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By M.A.Melby


If you’re of my generation and grew up in the U.S., you’ll remember the movie “Kindergarten Cop” where a gruff police officer goes undercover as a Kindergarten teacher.  At one point, one of his students raises his hand and blurts out “Boys have a penis and girls have a vagina”.  At the time, publicly discussing genital anatomy, much less discussing genital anatomy with other people’s children, was incredibly taboo.  So, the audience recognized the awkwardness of the situation and found it funny.

Recently, a mother wrote a letter to an advice column because she found herself in a similar situation.  Her 6-year-old daughter approached her and asked, “Do I have a vagina?” and she felt the same discomfort.  I can identify with that, several years ago a 5-year-old girl pointed at my belly and asked me, while I was very pregnant, “How did the baby get in there?”  Knowing what to say in those situations is not always completely clear.  Among several suggestions, the columnist advised the letter writer to have that Kindergarten Cop moment:

For instance, I can’t think of any reason why a child shouldn’t know the name of genitalia in the same way they know nose, mouth and armpit. Girls have a vagina. Boys have a penis. That’s accurate information and if you are matter-of-fact about it, they will be, too. 

The main problem with the advice, is that it is simply not true.  Though it may not be appropriate to explain to a child every multi-faceted detail surrounding taboo subjects, saying something that is inaccurate is not the only alternative.  You may call the earth “round” instead of an “oblique spheroid” but should probably avoid calling it a “circle” or “cube”.

Not all girls have a vagina and not all boys have a penis.  Saying that they do is wrong.

Though it may be tempting to erase intersex and transgender people when discussing gender and anatomy with children on the basis of “age appropriateness” or simplification, doing so is unnecessary.  It is true that young children have difficulty understanding ambiguity and abstract concepts, but that issue is not relevant.  The names we used to identify anatomy and what genitals tend to look like, is not abstract; and making generalizations is unnecessary to the explanation.

What tying “penis” to boys and “vagina” to girls do is make genitalia part of what defines a “boy” and a “girl” for the child.  Children are in the cognitive stage where they trust authority to define what things are, what is right and wrong, and what the fundamental models of the universe are.  Those early models and definitions, if reinforced, become robust and are very difficult to reassess even into adulthood.  I think that most parents intuitively understand this.  For example, would these phrases be appropriate?

Girls are weaker than boys.

Boys are taller than girls.

Girls have babies.

Boys have short hair.

Girls don’t become scientists.

These statements, though “accurate information” on average, may encourage children to form a toxic essentialist view of “girls” and “boys” and become very confused and upset when these rules are violated.  For example, reinforcing the idea that “girls have babies” may contribute to the feelings of failure or shame that some women experience for being unable or unwilling to bear biological children.  Saying that “girls are weaker than boys” and “boys are taller than girls” may contribute to feelings of inadequacy in men who are not physically strong or tall and reinforce the denigration of girls and woman as the smaller, lesser sex.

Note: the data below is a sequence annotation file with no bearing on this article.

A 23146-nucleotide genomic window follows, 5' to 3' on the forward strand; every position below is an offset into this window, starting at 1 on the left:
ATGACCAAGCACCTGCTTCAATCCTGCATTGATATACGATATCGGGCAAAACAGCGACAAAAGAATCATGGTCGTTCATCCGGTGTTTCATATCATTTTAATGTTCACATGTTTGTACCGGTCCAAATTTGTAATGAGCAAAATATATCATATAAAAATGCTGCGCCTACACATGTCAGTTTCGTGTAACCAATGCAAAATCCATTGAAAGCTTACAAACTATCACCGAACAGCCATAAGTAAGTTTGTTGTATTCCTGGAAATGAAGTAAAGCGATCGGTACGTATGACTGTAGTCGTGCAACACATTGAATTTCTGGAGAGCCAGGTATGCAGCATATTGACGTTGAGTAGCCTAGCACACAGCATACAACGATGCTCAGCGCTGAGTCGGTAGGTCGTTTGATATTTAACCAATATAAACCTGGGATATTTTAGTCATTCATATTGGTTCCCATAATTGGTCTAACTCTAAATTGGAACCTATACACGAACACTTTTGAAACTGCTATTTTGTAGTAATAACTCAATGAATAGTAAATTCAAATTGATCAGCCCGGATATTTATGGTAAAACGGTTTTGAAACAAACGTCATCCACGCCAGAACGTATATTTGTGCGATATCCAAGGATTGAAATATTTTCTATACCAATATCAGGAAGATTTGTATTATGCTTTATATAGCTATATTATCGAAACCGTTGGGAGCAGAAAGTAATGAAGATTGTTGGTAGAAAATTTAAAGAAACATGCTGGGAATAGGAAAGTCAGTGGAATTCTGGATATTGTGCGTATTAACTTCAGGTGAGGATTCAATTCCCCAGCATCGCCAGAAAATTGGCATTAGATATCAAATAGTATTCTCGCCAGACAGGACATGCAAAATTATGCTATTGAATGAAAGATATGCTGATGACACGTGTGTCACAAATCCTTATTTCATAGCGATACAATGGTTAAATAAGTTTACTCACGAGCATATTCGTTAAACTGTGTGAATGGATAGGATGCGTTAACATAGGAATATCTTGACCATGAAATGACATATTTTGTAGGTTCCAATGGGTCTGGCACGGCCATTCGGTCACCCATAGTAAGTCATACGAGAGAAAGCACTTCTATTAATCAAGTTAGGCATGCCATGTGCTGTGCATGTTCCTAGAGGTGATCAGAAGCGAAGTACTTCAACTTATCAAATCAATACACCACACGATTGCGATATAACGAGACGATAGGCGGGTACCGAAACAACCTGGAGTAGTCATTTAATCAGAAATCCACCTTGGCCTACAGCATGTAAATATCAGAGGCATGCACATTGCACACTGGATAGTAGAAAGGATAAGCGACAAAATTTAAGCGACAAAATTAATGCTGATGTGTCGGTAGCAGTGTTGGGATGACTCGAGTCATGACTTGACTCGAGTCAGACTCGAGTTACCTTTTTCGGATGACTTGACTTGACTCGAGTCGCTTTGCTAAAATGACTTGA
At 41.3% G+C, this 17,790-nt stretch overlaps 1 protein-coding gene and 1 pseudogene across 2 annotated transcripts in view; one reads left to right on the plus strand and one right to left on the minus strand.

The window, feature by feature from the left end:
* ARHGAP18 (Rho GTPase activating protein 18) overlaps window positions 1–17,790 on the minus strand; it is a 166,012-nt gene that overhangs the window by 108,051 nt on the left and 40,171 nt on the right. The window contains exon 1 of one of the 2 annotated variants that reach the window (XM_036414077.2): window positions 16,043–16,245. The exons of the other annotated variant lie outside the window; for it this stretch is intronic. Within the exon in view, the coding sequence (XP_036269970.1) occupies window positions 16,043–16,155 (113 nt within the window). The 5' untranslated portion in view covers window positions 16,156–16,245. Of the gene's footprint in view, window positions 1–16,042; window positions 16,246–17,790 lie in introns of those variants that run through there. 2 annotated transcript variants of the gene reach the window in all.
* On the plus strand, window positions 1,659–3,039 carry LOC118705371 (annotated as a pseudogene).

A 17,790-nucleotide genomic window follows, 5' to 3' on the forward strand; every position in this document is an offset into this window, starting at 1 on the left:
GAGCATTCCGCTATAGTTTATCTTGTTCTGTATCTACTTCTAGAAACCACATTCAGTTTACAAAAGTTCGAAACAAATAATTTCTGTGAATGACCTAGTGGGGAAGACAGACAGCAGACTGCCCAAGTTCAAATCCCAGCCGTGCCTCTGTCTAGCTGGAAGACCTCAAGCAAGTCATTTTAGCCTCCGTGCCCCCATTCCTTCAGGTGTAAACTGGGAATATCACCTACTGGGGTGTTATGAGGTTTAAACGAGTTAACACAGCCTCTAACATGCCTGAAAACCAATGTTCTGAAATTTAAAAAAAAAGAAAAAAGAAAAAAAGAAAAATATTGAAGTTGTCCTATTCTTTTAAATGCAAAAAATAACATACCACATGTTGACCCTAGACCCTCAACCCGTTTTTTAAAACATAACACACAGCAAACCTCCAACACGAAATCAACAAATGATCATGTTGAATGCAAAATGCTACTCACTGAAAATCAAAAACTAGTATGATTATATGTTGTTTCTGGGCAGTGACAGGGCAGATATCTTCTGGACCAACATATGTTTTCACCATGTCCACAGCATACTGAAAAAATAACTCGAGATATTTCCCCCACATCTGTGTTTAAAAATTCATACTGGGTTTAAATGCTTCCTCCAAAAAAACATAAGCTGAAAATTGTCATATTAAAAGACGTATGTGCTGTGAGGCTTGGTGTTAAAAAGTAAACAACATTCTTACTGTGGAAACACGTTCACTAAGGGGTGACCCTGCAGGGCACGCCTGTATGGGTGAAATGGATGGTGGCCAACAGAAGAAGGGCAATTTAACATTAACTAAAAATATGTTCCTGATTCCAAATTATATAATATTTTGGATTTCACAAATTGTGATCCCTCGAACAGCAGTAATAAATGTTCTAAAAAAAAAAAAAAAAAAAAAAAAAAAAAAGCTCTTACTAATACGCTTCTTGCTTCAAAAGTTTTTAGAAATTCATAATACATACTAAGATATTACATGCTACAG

That is why many parents avoid saying those things.

Unfortunately, the majority has been conditioned from childhood to see a “girl” as someone with a vagina who likes boys and a “boy” as someone with a penis who likes girls, and that they “special hug” and have babies.  Inaccurate generalizations about what a girl and a boy are supposed to be “biologically” is the pseudo-scientific-standard for imposing cis-heteronormativity on all of society.  The phrase “Boys have a penis and girls have a vagina,” is the “free space” in the middle of every gay-rights activist and trans-rights activist’s having-an-argument-with-a-bigot bingo card.

Why? Because it is not easy to reject a “rule” that has been communicated by authority and reinforced over-and-over again from the time that a child is starting to learn a language.  Breaking down those early fundamental models requires a level of cognitive dissonance that many people actively avoid – and are therefore resistant to.

These essentialist messages negatively affect everyone, but the pervasiveness of the Kindergarten Cop mentality is particularly damaging to those who don’t fit into those inauthentic constraints.  Imagine how a transgender child might internalize these messages, and the pain it might cause them.

I have two young children of my own.  I can tell my older son, who is also 6-years-old, that he has a penis and so does his brother and so does his daddy, but I do not.  I can explain to him that it is not polite to ask someone about their genitalia and most people consider genitals private.  I can tell him that most boys have penises and most girls don’t, but not everyone is the same.  Somehow, my not insisting that penis=boy and vagina=girl has not spun him into a whirlwind of confusion or social disadvantage.

I hope that if he ever raises his hand in Kindergarten and reenacts that old 90’s movie, that his teacher would let me know so that I can discuss it with him, which, as the advice columnist suggested:

“…lessens the chance of kids getting inaccurate or frightening information…”

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